A lot of interest was generated at the briefing events for ULRs and through unionlearn contact with experienced reps, but although there was considerable enthusiasm at the time of the events, in many cases this was not followed by any recorded activity on the project. In the South East, even though individual two hour briefings were much appreciated, as was the offer to record data on the Climbing Frame, take up was very low. The reason for this is not clear. Follow-up workshops may have been helpful to motivate people but time and resource constraints didn’t allow for this during the timescale of the project. “Raising awareness and understanding was a challenge – the initial training was a good start but a lot of work needed doing on the ground to contextualise the project's potential and develop meaningful strategies for making it work” Janet Valentine, unionlearn, North West region

Another issue for reps was time for them to conduct career reviews and also time for workers to have their reviews. Facility time for ULRs and release time for workers to participate in the project was difficult to negotiate except in a few cases where it was immediately seen to fit with the employer’s agenda. This was also a problem when trying to arrange follow-up activities. These development reviews take time and need time in order to be effective. Some ULRs were surprised at how long they took, and the degree to which colleagues would ‘open up’ about their private lives and commitments outside of work. This could be quite stressful for reps and training, learning, resources and considerable support were needed for ULRs to develop this role and adapt the model for their own workplaces. Some reps were not comfortable with the idea of discussing people’s lives in such detail or with giving advice, since their role had mostly involved brokering learning opportunities and signposting to date.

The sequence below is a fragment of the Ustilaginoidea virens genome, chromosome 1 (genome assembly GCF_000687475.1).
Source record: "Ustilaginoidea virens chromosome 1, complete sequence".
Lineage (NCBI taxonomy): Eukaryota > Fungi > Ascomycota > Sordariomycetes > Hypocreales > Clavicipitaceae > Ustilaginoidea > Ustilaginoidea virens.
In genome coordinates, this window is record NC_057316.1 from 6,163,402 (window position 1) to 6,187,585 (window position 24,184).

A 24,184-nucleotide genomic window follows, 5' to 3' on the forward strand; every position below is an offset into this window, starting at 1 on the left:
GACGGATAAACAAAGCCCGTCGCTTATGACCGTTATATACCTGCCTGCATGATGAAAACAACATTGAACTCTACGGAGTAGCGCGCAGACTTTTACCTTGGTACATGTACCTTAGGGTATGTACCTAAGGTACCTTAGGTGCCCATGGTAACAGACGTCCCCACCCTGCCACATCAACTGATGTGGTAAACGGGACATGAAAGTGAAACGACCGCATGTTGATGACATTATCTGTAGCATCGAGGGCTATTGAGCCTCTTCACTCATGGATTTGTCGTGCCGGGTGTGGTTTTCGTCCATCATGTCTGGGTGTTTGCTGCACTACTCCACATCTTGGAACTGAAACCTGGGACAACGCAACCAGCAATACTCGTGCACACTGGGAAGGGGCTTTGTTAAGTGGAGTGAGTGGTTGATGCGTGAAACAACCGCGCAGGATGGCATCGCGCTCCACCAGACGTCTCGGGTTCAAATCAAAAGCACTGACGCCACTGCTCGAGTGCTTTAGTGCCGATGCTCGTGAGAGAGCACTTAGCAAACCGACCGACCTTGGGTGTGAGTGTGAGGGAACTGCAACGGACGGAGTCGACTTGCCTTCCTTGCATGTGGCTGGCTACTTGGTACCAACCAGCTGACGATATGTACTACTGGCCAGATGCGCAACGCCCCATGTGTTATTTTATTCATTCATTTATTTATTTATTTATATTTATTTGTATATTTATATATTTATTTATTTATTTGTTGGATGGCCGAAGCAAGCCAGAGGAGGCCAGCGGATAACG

Project challenges

25


Mid-life career reviews

“I think we’ve still got to be a little bit cautious that we might start opening things that we can’t get the lid back onto, so we’re very aware that we’re not going to do this in big groups. We’re going to keep it on a one-to-one basis and if people need to step back then it will be easy for them to do so. We need to know our own limitations, we need to know if people need to go into counselling or whatever, we need to kind of stop the process and pass them onto someone that can take this up, but every time you meet somebody you find something new about them. I think it’s amazing.” Matty Greenhalgh, PCS, HMRC

26

Project challenges

Engaging participants in the pilot to come forward to have a review was also not without problems. Lack of confidence and other personal barriers such as family commitments, health, caring responsibilities and the need for flexible working sometimes prevented them from engaging. This was ironic, because these barriers are the very issues which a mid-life development review could help with. Finally there were issues about recording data and action plans. The use of the Climbing Frame, although it is a very popular resource, was not suitable for all reps, and considerable unionlearn staff time was needed to input data for the pilot project and to feed in information to NIACE.


Helping older workers plan their future

Project successes

Unionlearn both met and exceeded the requirements set out by NIACE in the contract for the pilot project. Originally it was expected that 360 reviews would be carried out, followed up and recorded, and the final total at the point at which the pilot period ended was 770. The model evolved during this time, and was adapted by different unions for different workplaces. It has now been written up and also adapted as a ‘how to do it’ guide for ULRs and other reps. A range of individual and organisational case studies and examples were collected and included in resources, reports and on the website, some of these on video. A video presentation of ULRs talking about the value of the process in their workplaces was shown at the final event for the NIACE project. Resources were created and adapted for the project as agreed, with many additional resources being produced as activities progressed, so that new ULRs can now be supported to deliver mid-life development reviews in the future. The unionlearn pilot project tapped in to a huge demand and appetite for workers to have mid-life development reviews, and was clearly meeting a need. There was a massive demand for one-to-one sessions, and group activities such as pensions workshops and CV workshops. The activities designed to help workers to identify their strengths, transferable skills and to create a personal profile were particularly popular and described as very empowering.